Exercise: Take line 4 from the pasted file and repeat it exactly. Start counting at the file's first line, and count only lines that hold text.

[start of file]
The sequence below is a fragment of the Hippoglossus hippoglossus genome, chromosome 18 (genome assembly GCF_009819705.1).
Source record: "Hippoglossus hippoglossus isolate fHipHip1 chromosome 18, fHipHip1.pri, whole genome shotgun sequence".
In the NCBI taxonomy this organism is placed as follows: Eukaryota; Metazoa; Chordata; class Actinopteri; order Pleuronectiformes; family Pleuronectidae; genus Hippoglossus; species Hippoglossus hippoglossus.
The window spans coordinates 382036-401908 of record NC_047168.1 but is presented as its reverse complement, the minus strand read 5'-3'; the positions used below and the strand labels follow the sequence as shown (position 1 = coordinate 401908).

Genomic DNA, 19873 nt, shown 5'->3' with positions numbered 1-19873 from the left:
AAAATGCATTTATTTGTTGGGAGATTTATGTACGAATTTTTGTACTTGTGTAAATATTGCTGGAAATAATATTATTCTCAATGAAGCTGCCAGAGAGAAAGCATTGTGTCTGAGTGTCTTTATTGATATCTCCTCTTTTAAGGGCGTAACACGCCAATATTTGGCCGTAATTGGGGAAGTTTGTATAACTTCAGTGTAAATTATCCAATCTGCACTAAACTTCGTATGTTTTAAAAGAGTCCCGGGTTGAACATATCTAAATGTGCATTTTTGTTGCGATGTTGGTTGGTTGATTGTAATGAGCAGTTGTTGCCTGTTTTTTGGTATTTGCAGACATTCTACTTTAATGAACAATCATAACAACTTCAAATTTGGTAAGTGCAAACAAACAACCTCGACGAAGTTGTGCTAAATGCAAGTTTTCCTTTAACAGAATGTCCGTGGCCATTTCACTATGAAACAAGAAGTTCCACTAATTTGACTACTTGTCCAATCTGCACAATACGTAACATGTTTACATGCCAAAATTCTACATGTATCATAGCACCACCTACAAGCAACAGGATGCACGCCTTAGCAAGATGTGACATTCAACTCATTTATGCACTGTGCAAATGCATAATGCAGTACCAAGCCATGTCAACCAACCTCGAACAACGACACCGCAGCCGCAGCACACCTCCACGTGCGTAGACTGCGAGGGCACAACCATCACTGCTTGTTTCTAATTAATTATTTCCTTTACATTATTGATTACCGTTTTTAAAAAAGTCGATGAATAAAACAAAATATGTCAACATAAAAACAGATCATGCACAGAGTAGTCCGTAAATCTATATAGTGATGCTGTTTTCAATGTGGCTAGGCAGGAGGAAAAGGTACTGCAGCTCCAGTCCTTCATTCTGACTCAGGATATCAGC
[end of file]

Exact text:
The window spans coordinates 382036-401908 of record NC_047168.1 but is presented as its reverse complement, the minus strand read 5'-3'; the positions used below and the strand labels follow the sequence as shown (position 1 = coordinate 401908).